Thursday, November 04, 2010

Some bad history from "The Daily Dish"

Rush Limbaugh made a minor stir this week by calling the Federal redistributive project into question:
Looked at within the prism of liberty and freedom, as our founding documents spell out, the Declaration, the Constitution, in nowhere in any of our founding documents was it ever said that people earning X would be punished for it. It was never said in our founding documents that people earning X would share a greater burden of funding the government than people who didn't.
Formally speaking, Limbaugh is correct. The founding documents of the United States make no assumption that the rich would have to accept exceptional taxation that would be spared to the poor. On the other hand, this does leave open the question of when progressive taxation emerged as a political concept. Andrew Sullivan pondered the question and came up with a bogus answer: the progressive income tax originated with Abraham Lincoln during the Civil War.

Hilariously, Sullivan even imputes sinister motives to the Conservative movement for defying Lincoln (and Adam Smith too) on tax policy:
I'm sympathetic to Limbaugh's general argument - although I believe the debt and alarming inequality should temper one's preferences in this respect in the current circumstances. But it tells you something about today's "conservatism" that it is fiercely opposed to both Abraham Lincoln and Adam Smith on taxation and Friedrich von Hayek on universal health insurance.
In a sense this is correct. The Civil War years certainly saw the first imposition of a progressive (such as it was) income tax. The real question here, which Limbaugh is implying and Sullivan is ignoring, is where the idea of greater government impositions upon the rich, in general, originated as part of the American social ethos. The real answer is that the redistributive project originated from the experience of Americans during the early years when America was primarily a slave-holding, plantation civilization.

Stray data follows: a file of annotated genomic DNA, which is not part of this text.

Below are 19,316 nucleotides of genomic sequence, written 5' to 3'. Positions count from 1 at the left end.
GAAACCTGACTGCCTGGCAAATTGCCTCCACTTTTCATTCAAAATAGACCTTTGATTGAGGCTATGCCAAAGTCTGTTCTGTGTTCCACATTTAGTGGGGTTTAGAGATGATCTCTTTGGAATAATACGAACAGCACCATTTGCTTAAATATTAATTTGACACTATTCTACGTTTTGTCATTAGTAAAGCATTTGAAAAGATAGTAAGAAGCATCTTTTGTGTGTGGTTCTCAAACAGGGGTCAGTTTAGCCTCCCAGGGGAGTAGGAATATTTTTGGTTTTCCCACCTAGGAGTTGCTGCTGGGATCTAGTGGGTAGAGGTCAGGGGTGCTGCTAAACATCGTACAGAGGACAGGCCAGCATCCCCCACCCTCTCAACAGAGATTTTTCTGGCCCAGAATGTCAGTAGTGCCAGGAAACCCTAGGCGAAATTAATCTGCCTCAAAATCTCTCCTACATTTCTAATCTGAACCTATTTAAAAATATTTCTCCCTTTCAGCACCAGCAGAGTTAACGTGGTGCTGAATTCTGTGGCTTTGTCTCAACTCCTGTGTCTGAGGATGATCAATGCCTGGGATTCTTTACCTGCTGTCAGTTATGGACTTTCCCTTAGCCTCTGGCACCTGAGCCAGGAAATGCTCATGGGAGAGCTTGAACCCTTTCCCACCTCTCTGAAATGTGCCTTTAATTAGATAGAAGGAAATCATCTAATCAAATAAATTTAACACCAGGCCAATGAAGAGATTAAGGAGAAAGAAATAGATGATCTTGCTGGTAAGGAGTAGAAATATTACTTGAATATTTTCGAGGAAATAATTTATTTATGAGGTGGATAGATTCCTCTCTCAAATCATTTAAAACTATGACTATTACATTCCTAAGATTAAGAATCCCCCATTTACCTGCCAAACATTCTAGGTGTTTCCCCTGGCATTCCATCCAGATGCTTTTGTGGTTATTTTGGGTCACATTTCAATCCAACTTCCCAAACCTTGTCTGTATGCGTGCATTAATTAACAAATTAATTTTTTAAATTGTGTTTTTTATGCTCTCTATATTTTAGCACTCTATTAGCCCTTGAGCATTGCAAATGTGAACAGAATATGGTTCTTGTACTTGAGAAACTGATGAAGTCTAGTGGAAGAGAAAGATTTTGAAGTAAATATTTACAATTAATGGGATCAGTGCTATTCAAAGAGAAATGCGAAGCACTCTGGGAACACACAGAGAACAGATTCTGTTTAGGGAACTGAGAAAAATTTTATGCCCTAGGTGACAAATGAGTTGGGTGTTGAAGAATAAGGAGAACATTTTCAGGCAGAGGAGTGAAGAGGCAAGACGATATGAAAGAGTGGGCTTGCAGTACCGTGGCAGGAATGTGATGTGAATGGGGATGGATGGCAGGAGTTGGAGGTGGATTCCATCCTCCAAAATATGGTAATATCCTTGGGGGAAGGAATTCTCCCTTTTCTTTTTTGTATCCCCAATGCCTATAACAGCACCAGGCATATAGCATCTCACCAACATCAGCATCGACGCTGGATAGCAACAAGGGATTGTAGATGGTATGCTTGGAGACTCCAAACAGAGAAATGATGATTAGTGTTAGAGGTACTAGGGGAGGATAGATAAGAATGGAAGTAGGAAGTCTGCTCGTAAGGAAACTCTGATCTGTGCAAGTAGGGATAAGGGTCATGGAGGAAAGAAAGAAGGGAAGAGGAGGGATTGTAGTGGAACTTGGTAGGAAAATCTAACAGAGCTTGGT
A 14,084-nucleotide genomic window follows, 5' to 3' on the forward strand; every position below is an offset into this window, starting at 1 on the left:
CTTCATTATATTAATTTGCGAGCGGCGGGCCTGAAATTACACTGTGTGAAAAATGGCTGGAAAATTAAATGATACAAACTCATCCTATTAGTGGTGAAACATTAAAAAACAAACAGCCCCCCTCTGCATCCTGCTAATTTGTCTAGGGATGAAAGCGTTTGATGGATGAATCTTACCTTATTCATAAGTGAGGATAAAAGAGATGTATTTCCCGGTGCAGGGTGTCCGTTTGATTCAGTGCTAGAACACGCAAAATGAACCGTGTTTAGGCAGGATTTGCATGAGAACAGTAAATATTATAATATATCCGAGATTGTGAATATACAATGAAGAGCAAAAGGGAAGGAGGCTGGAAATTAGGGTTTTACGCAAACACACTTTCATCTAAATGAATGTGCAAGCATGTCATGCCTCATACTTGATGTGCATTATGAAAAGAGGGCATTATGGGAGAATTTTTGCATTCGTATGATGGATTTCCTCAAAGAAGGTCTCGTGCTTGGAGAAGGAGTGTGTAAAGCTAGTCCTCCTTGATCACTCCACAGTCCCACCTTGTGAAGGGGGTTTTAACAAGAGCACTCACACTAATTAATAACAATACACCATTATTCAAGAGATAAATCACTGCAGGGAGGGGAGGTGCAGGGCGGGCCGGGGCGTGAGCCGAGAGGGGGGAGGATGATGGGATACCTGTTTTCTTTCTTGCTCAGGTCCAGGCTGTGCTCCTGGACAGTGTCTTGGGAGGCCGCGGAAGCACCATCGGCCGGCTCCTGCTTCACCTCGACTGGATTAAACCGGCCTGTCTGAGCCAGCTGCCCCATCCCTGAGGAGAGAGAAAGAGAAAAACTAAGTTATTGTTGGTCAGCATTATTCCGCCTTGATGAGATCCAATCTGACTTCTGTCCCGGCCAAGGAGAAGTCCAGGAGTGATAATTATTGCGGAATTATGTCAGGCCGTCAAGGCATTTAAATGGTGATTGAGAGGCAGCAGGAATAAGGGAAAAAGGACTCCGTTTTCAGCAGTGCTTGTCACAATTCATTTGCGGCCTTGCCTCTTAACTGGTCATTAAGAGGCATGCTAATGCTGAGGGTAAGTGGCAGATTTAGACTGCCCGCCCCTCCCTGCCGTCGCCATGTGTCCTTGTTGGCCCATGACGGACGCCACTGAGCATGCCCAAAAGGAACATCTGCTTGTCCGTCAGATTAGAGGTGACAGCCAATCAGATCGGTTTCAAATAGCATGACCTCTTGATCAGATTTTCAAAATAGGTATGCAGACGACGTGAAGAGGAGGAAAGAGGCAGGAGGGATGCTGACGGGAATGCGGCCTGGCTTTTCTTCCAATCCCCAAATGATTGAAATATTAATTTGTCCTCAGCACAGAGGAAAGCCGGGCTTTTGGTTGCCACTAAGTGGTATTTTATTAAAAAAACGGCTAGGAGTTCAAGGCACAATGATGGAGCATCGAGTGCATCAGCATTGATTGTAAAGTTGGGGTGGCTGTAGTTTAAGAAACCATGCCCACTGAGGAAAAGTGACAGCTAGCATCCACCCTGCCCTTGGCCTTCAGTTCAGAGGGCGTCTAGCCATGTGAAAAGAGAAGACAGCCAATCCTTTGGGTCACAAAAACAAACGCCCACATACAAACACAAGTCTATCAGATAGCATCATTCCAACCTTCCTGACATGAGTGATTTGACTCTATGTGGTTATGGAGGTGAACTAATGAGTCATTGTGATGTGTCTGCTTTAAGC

In colonial America, the rich derived a disproportionate benefit from the social imposition of peace and order because the rich owned slaves and the poor didn't. The bulk of the population would have been required risk life, limb, and property in order to police the slave-holding system and prevent rebellions. As compensation, the rich were expected to condescend to the poor and share the benefits of slave-produced wealth. Over time, this bargain evolved into the sense that slavery was necessary in order to promote the sense of white racial solidarity that made whites feel more equal.

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